Chronos defies the common wisdom that VR is best used—and at its most immersive—in first person. Chronos also made me rethink the idea that VR needs truly new genres to shine. This is a tried-and-true action RPG in the Zelda vein, with timing-heavy combat and puzzle solving that feel more than a little familiar. But Chronos did something for me that Zelda never could. That no game I’ve ever played on a monitor or TV has ever done for me. Even when I’m utterly absorbed in a game’s world, I don’t feel like I’ve been transported inside my monitor. But that’s what it feels like to play Chronos in VR. I was there, and I didn’t want that experience to end.
Chronos’s third person camera frames a series of rooms and corridors and ancient ruins from fixed positions, quietly pulling you into the scope of its environment as you control your hero with a gamepad. (Think Resident Evil’s HD Remaster for a close analogue). It’s such a simple trick, and yet the combination of Chronos’s fantastic interconnected world, evocative art and smartly placed camera angles made me feel like more of an explorer than I ever have outside of VR.The fixed camera works surprisingly well for combat, too, with a few exceptions. On occasion I found myself too far away from the camera (or too close) to read an enemy’s attacks, but that happened rarely in the 15 hours or so it took me to finish Chronos.Chronos hews closely to the basics of sword and sorcery RPGs, with a simple experience system and combat that relies on attack, block, roll, and parry. Developer Gunfire Games knows how to imbue combat with weight and a sense of rhythm;the Chronos team previously worked on Darksiders and Darksiders 2, and like those games, Chronos requires that you master the basic techniques of attacking, dodging and parrying, or even simple enemies will take you down. No matter how many points you put into its four stats—strength, agility, magic, and vitality—if you don’t read enemy attacks and learn when to block or dodge, you’ll die over and over again.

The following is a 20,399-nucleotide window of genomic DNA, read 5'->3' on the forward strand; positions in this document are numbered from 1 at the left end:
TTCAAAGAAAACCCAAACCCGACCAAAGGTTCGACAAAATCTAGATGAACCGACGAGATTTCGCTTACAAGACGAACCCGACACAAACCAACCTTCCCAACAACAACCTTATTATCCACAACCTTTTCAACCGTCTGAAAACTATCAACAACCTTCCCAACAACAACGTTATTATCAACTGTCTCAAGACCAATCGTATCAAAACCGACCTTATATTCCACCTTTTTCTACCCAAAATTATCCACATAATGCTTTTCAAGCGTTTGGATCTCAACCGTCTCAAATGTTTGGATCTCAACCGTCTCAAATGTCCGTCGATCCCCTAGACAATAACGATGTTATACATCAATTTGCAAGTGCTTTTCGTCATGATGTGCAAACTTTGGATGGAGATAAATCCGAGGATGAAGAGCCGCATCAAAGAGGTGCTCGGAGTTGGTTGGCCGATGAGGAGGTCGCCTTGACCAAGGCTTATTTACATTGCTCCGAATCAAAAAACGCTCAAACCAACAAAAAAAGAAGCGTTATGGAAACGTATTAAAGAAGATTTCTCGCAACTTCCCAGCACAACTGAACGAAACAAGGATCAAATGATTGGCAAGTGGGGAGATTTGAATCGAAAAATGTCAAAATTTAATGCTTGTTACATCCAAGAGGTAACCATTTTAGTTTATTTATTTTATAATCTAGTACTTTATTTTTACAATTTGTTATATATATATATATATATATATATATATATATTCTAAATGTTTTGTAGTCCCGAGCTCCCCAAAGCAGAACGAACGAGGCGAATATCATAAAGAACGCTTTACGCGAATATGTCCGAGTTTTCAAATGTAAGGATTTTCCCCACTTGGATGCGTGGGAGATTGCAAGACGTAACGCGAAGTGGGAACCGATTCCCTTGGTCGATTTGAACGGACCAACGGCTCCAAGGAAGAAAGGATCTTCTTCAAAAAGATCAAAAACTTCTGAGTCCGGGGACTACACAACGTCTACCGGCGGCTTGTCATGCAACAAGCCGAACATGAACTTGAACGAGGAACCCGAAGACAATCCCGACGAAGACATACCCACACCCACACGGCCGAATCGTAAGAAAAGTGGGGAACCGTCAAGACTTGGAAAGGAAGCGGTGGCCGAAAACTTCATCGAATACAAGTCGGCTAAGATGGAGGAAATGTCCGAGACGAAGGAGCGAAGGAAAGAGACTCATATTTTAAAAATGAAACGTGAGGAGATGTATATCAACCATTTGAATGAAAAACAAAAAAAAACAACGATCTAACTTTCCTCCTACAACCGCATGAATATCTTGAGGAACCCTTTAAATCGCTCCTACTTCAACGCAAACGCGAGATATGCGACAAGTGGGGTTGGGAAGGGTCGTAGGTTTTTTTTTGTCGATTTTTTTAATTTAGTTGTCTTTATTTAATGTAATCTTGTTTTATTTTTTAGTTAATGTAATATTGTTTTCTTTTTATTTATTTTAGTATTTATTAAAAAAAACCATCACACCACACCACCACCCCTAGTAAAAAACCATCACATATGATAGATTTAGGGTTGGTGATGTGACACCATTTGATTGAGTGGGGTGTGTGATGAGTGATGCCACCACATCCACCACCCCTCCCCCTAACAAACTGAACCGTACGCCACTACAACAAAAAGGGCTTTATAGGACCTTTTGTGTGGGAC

Chronos is an Oculus Rift exclusive that depends more on solid, traditional gameplay than experimenting with virtual reality to put new twists on an action RPG. To survive, you need to excel at patient, calculated combat with major consequences littered between multi-faceted, Zelda-style puzzles. And while it could comfortably exist without VR, there’s nothing quite like a front-row seat to a giant cyclops fight, and that new perspective gives Chronosanother edge.It’s not a unique formula – kill the guards, then kill the boss – but there are hours of wonderment in getting lost in the sprawling dungeons that all present their own intricate maze of locked doors, curious runes, and even inter-dimensional travel. Each of the uniquely designed labyrinths requires careful memorizing and retracing, and things that make no sense initially all end up being satisfying pieces of one giant puzzle. Chronos carefully pieces together its different dimensions, requiring items from one to be brought into the next, which provides a constant alluring mystery: in what bizarre dimension will I need to use that small bag with the nonsensical description? And for what purpose?Chronos places enemies in your path sparingly, but the timing of combat is demanding enough to make fighting even two enemies at a time challenging. Even the small goblin-like Kell Chronos throws at you first, who let out a war cry and barrel forward with knives, have two or three different attacks to choose from. Later enemies will often alternate between fast lunges, powerful swipes, and multi-hit combos, all of which are telegraphed as you learn their animations. I focused on parrying with my agile character and cursed myself almost every time a failed parry caused me to take a few hard hits to the face. I knew immediately when I’d parried too early.My favorite enemies to fight were faster than me and had longer reach, leaping into range with brutal curved swords or thrusting at me with ornate spears. I was constantly on an adrenaline edge fighting them, dancing around attacks, dodging in close to deliver a follow-up combo, then dodging back at the right moment to avoid the retort. Chronos gives out few healing items along the way, and enemies hit hard enough to kill you in just a few attacks, especially early in the game. Coming out unscathed thanks to a perfect set of parries and dodges was consistently thrilling. In the toughest fights, this meant reading an attack, dodging a vicious fast thrust and a follow up, delivering three sword blows of my own, and stepping back out of range.An actual “whoa” escaped my mouth. It’s hard to understand until you see it, but this view reminded me of standing on a cliff in Taroko Gorge, looking at mountains surrounding me on all sides. In that space, I felt small. VR adds tremendous scale to game environments, and Chronos’s fixed camera perspective and brevity of UI (there’s no HUD, and only a menu if you press a button to pull it up) repeatedly told my brain that I was moving through this space on a level I’ve never experienced in a typical third person game.There are bits of story and lore to pick up as you explore the labyrinth, some brief histories of its creatures, which I enjoyed finding and reading. Much of the game’s atmosphere comes from your isolation and the sense of mystery of piecing together the history of a strange land. The bit of narrative framework surrounding the labyrinth isn’t nearly as interesting and takes what ultimately feels like a pointlessly dark turn at the end—Chronos would’ve been better served by simply playing it straight and committing to its fantasy setting.Fighting my way through that labyrinth kept me enraptured for 15 hours, and by the end all I really wanted was more. Chronos keeps things intentionally tight, with only a few weapons to find and upgrade and very little in the way of NPCs to interact with, but it’s still the longest, meatiest game made for VR that I’ve played. By the end I still enjoyed its combat and exploration, but yearned for a bolder, more complex RPG in the exact same vein. It’s a rare thing for me to be halfway through a game and already excited to play a sequel.